I'm studying elliptic equations in divergence form

$$-D_{j}(a_{ij}(x)D_{i}u) + c(x)u = f(x) \text { in a domain } \Omega \subset \mathbb{R}^{n}$$ I call a function $u \in H^{1}(\Omega)$ a weak solution if for every $\phi \in H^1_0(\Omega)$, $$\int_\Omega (a_{ij}D_iuD_j\phi + cU\phi) = \int_\Omega f\phi$$ where

  1. The coefficients $a_{ij} \in L^{\infty}$ are uniformly elliptic; that is, there exists a positive $\lambda$ such that for all $x \in \Omega$, $\xi \in \mathbb{R}^n$, $$\sum_{i,j} a_{ij}(x) \xi_i\xi_j \ge \lambda |\xi|^2$$
  2. The coefficient $c \in L^{\frac{n}{2}}(\Omega)$ and the inhomogeneous term $f \in L^{\frac{2n}{n+2}}(\Omega)$.

I have two questions:

  1. In what conditions a weak solution is a classical solution?
  2. How to find an example of elliptic pde with weak solution but not classical solution?

Thanks very much!


2 Answers 2


For $u$ to be a classical solution, both $u$ and the coefficients in the partial differential operator $P$ in the LHS of your first formula need to be regular enough so that $P$ does not map u away from $C^0(\Omega)$, for in this case you can integrate by parts the LHS of your second formula.

The path from weak solutions to classical solutions relies on two stepping stones (both are discussed in L.C. Evans's book "Partial Differential Equations"):

  1. Elliptic regularity: if $P$ is an elliptic partial differential operator of order $k$ on $\Omega$ with coefficients in $C^{s+k-1}(\Omega)$, $s\in\mathbb{N}$, and $u\in\mathscr{D}'(\Omega)$ satisfies $Pu\in H^s_{loc}(\Omega)$, then $u\in H^{s+k}_{loc}(\Omega)$.

  2. Sobolev's embedding theorem ($L^2-L^\infty$ case): $H^{s+k}_{loc}(\Omega)\subset C^k(\Omega)$ whenever $s>n/2$. If the boundary of $\Omega$ is "sufficiently well behaved" (e.g. locally Lipschitz) we even have $H^{s+k}(\Omega)\subset C^k_b(\Omega)$.

Both results above imply that if $a_{ij}$ and $c$ belong to $C^{s+1}(\Omega)$ with $s>n/2$ and $f\in H^s_{loc}(\Omega)$, then $u\in H^{s+2}_{loc}(\Omega)\subset C^2(\Omega)$ and therefore is a classical solution. Counterexamples stem from the fact that the Sobolev embedding theorem is sharp in the sense that if $s\leq n/2$, then one may find $u\in H^{s+2}_{loc}(\Omega)$ which is not in $C^2(\Omega)$. Since even in this case $Pu\doteq f$ still belongs to $H^s_{loc}(\Omega)$, $u$ is (by construction) a weak solution to $Pu=f$ which clearly cannot be a classical solution. The counterexample provided in Giuseppe Negro's answer is precisely of this kind.

Your integrability hypotheses on $f$ and $c$ may improve the integrability of weak solutions but do not really help in getting more regularity for $u$ all by themselves, due to the sharpness of the $L^p-L^q$ version of the Sobolev embedding theorem for $q=2,\infty$. More precisely:

  • To get $l$ weak derivatives in the $L^2$ sense from $k>l$ weak derivatives in the $L^p$ sense, one needs that $p=\frac{2n}{n+2(k-l)}$. Since you have picked $p=\frac{2n}{n+2}$ for $f$ so that $k-l=1$, we need $f$ to have all weak derivatives up to order $2s+1>n+1$ in $L^p(\Omega)$ (or at least in $L^p_{loc}(\Omega)$) in order to have $f\in H^s_{loc}(\Omega)$ with $s>n/2$;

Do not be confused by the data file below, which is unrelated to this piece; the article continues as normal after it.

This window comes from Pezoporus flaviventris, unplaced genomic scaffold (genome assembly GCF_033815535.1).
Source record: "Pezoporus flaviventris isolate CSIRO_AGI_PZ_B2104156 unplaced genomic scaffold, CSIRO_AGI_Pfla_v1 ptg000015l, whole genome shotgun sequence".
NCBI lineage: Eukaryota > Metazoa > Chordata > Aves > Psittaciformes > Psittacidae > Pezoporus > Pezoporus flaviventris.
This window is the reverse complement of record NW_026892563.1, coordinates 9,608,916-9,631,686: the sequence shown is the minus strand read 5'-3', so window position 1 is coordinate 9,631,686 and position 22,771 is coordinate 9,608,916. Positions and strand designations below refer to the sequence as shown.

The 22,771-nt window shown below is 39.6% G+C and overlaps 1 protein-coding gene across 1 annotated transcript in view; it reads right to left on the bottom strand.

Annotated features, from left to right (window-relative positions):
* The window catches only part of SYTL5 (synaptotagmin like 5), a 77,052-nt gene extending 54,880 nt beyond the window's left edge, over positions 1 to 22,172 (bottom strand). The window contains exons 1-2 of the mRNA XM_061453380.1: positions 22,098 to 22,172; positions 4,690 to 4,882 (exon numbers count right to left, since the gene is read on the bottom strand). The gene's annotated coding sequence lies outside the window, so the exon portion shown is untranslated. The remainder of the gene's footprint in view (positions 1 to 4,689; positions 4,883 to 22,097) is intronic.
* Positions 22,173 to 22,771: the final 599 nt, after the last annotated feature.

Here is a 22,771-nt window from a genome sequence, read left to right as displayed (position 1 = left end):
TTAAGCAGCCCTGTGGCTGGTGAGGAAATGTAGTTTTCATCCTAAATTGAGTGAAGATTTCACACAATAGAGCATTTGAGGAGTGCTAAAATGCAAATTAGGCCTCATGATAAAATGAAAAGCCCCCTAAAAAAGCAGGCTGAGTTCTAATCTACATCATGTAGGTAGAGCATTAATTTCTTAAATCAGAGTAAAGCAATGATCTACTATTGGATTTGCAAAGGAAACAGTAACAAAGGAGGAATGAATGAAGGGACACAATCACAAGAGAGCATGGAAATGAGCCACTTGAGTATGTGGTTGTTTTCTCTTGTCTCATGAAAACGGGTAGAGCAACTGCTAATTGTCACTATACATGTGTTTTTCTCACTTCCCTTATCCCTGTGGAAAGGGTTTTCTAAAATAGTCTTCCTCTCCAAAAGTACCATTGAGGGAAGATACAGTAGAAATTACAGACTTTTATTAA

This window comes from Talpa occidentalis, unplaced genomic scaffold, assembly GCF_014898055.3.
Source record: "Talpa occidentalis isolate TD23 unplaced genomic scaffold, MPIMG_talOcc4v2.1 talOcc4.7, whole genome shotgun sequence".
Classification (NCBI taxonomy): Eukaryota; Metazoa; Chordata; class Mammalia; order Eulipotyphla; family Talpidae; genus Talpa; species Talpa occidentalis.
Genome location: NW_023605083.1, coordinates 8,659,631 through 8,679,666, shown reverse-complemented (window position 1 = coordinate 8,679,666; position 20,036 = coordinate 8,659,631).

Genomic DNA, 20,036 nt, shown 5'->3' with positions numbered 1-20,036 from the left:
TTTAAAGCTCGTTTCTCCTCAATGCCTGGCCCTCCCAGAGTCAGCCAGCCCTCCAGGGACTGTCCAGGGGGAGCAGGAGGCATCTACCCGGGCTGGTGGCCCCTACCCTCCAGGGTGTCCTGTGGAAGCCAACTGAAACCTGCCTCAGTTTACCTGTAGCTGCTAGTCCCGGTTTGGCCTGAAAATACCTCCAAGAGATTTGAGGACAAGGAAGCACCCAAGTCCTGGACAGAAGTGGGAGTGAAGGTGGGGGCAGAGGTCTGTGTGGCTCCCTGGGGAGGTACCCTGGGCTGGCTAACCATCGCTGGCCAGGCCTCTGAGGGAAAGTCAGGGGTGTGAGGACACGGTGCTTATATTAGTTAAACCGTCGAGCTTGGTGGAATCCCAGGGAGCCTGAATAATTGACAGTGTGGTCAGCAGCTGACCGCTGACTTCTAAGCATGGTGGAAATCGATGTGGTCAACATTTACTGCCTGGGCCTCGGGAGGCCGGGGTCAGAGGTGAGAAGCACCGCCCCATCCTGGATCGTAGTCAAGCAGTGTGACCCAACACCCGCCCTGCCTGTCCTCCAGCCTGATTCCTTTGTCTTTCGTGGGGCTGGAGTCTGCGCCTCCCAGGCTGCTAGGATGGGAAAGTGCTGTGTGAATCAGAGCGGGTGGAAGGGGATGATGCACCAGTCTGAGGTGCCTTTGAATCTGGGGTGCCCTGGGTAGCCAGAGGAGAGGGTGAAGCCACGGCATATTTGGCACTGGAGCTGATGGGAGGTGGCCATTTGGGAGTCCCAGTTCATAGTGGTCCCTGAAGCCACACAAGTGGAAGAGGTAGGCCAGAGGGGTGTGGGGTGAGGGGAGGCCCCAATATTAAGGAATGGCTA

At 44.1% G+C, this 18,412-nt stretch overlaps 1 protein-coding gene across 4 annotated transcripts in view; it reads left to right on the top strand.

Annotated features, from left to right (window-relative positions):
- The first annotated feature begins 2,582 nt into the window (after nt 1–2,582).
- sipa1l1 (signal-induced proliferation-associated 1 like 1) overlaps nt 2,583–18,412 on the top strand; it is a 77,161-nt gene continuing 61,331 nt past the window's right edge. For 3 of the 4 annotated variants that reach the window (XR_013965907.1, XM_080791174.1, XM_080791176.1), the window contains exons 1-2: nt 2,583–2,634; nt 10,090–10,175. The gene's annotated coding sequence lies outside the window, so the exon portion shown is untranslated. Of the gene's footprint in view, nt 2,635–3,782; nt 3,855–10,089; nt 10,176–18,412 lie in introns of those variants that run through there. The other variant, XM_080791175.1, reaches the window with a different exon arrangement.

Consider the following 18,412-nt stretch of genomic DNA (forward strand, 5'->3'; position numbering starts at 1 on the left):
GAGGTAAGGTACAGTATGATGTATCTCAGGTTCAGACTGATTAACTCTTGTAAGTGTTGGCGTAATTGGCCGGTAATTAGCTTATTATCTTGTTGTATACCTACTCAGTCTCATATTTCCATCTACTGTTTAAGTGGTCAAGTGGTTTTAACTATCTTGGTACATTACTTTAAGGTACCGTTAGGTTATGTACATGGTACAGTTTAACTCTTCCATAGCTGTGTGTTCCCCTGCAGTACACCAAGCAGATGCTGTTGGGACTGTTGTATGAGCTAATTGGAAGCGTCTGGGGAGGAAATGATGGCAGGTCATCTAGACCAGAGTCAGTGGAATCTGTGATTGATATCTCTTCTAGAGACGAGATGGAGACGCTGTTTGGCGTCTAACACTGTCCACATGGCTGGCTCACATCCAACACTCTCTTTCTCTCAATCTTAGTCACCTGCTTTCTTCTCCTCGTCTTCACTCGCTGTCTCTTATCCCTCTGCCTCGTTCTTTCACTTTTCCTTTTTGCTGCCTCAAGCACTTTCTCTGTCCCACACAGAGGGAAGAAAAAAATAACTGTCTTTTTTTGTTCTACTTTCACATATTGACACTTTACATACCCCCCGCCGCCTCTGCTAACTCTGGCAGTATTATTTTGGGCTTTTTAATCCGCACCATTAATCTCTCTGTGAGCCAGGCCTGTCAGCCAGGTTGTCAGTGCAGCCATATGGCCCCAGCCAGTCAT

• As for $c$, we need instead that $p=\frac{n}{k-l}$ in order to get $l$ classical derivatives from $k>l$ weak derivatives in the $L^p$ sense. Since you have chosen $p=\frac{n}{2}$ for $c$ so that $k-l=2$, we need $c$ to have all weak derivatives up to order $2s+3>n+3$ in $L^p(\Omega)$ (or at least in $L^p_{loc}(\Omega)$) in order to have $c\in C^{s+1}(\Omega)$ with $s>n/2$.

The above hypothesis on $f$ cannot be circumvented, by the argument discussed before. I'm not sure if the above hypothesis on $c$ is also sharp, though.


Let $B\subset \mathbb R^3$ denote the open unit ball and consider the function $$ w(x)=|x|^{-\lambda}-1,\quad \lambda <\frac12.$$ This function is clearly not continuous but $w\in H^1_0(B)$.

Define $f=-\Delta w$ and consider the problem $$ \begin{cases} -\Delta u = f, & \text{on }B\\ u\in H^1_0(B) \end{cases}$$ This equation has the unique weak solution $u=w$ (where we refer to the definition of weak solution given in the question). This is not a continuous function, hence this is not a classical solution.

Reference: Consult Adams's book "Sobolev spaces", examples 5.25, 5.26, for counterexamples to the embeddings $W^{m,p}(\Omega)\subset C(\Omega)$ when $mp<n$.

To answer the other question, a weak solution becomes classical if it has enough regularity, as it is surely explained in the notes you are reading. If not, consult more or less any book on differential equations (I can recommend, e.g., Brezis's "Sobolev spaces, functional analysis and PDEs", or Evans's "Partial differential equations").

  • 1
    $\begingroup$ I'm missing something: $w\not\in L^\infty$ means $w$ unbounded, but $w$ can be continuous... $\endgroup$ May 13, 2016 at 20:27
  • $\begingroup$ @GiuseppeNegro the example does not work? Why specifically the dimension of the space is $n=4$? $\endgroup$ May 14, 2016 at 14:39
  • $\begingroup$ Dimension $n=4$ or bigger. In lower dimension, the space $H^2(\mathbb R^n)$ is embedded into the space of continuous functions. $\endgroup$ May 14, 2016 at 15:02
  • $\begingroup$ @GiuseppeNegro i stil did not understand your answer. Please you cold be more clear? Martín-Blas The said that there may be a counterexample to your answer. $\endgroup$ May 16, 2016 at 1:12
  • 1
    $\begingroup$ @C.Junior: This is the final version of my answer. I hope it is finally clear what I mean, sorry about the confusion. I remark yet another time that Pedro's answer is excellent. $\endgroup$ May 23, 2016 at 14:16

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